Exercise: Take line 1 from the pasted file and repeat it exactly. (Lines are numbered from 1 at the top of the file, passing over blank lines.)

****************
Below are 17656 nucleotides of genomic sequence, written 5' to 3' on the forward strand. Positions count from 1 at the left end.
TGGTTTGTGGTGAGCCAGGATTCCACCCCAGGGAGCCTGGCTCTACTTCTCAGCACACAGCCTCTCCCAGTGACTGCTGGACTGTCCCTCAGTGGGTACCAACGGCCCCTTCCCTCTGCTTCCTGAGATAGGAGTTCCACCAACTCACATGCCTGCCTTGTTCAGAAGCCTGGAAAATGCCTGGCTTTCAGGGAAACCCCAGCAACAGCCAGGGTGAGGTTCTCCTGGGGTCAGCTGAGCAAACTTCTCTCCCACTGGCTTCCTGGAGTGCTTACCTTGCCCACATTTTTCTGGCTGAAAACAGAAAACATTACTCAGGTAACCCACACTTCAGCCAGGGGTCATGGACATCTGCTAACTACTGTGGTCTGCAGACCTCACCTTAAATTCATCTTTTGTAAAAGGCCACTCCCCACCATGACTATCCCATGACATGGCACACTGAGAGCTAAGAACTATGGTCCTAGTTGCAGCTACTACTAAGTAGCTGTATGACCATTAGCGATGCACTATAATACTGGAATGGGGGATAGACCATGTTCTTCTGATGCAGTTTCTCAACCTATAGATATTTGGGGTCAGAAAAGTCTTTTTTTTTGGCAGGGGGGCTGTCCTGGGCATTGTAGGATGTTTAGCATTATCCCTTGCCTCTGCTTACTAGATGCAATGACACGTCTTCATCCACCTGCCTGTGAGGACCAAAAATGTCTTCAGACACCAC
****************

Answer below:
Below are 17656 nucleotides of genomic sequence, written 5' to 3' on the forward strand. Positions count from 1 at the left end.